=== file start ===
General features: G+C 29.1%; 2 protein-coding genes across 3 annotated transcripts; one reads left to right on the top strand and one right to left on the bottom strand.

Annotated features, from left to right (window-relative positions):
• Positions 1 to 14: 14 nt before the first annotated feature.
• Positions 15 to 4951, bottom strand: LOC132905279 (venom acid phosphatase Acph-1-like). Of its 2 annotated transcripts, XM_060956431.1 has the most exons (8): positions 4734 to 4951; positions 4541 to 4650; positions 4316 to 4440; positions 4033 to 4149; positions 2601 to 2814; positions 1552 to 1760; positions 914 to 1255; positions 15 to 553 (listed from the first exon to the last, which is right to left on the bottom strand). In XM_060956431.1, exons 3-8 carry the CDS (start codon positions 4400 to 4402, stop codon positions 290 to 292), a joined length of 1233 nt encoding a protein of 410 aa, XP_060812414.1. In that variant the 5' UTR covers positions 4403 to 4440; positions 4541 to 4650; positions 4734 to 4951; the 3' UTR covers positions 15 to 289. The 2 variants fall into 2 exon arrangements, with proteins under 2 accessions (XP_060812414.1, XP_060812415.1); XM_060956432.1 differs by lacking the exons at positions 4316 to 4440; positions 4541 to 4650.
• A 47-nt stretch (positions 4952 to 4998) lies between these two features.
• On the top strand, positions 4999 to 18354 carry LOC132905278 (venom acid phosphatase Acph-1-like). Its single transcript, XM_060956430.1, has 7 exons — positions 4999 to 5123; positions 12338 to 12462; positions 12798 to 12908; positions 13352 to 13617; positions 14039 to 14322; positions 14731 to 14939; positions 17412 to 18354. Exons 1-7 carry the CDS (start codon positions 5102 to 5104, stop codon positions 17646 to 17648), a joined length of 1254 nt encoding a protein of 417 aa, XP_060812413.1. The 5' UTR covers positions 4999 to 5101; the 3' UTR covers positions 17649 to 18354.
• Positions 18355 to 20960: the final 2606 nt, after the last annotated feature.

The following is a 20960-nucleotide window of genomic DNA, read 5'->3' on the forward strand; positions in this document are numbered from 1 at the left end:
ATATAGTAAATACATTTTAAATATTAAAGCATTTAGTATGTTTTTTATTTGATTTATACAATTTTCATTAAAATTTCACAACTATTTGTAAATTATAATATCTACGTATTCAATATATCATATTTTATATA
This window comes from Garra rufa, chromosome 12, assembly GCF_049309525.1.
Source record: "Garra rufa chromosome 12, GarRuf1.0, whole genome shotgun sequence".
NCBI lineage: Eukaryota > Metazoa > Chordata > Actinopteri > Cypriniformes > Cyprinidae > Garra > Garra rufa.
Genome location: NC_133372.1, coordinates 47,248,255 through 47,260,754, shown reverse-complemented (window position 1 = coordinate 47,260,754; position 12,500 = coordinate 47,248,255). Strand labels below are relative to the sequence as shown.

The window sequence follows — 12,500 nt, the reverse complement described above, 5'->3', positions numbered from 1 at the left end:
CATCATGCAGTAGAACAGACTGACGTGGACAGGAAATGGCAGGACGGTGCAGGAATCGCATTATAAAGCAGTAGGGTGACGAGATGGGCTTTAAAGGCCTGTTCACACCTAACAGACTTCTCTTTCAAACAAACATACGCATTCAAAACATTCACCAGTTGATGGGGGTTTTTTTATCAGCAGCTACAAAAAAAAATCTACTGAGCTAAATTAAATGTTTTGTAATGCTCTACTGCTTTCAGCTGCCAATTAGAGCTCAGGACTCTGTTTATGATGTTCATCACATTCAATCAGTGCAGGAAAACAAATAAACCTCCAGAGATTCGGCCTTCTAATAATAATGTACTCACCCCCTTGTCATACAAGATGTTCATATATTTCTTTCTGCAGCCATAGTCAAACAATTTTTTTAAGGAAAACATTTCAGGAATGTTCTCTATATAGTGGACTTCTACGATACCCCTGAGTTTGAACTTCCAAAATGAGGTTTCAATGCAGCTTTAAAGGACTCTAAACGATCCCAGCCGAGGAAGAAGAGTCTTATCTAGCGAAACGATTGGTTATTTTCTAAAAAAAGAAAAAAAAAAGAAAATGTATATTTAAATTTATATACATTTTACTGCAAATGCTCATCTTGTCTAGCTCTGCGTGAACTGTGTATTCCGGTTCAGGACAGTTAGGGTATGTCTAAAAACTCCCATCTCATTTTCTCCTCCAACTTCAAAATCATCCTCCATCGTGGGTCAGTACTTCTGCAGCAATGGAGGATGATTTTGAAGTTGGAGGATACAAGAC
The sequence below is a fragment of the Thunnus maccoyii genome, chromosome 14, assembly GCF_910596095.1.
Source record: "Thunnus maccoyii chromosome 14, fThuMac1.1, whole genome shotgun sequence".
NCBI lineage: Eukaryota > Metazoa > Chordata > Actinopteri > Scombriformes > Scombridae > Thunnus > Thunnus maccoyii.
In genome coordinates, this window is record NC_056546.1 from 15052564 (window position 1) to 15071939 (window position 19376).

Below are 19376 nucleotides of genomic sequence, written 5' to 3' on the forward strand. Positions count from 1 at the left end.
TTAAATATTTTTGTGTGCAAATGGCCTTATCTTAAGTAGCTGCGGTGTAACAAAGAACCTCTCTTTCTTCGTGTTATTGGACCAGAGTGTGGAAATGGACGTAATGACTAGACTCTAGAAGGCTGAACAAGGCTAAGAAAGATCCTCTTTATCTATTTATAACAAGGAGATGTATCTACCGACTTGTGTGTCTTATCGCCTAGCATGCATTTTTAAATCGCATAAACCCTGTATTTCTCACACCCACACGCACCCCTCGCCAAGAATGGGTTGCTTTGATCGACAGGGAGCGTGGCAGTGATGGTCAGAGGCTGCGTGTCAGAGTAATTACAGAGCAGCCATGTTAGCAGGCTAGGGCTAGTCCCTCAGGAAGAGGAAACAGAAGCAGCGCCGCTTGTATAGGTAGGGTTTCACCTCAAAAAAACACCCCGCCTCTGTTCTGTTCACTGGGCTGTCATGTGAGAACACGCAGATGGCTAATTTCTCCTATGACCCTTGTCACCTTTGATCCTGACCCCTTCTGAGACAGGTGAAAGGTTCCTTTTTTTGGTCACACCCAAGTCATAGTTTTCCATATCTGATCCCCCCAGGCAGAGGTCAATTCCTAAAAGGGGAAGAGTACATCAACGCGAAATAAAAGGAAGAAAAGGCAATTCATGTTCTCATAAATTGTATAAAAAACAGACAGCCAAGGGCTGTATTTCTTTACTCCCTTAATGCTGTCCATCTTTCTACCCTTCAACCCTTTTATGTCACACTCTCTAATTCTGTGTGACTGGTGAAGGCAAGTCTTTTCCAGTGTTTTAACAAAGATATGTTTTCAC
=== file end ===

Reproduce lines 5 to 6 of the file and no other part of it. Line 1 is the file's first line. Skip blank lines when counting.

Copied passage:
• A 47-nt stretch (positions 4952 to 4998) lies between these two features.
• On the top strand, positions 4999 to 18354 carry LOC132905278 (venom acid phosphatase Acph-1-like). Its single transcript, XM_060956430.1, has 7 exons — positions 4999 to 5123; positions 12338 to 12462; positions 12798 to 12908; positions 13352 to 13617; positions 14039 to 14322; positions 14731 to 14939; positions 17412 to 18354. Exons 1-7 carry the CDS (start codon positions 5102 to 5104, stop codon positions 17646 to 17648), a joined length of 1254 nt encoding a protein of 417 aa, XP_060812413.1. The 5' UTR covers positions 4999 to 5101; the 3' UTR covers positions 17649 to 18354.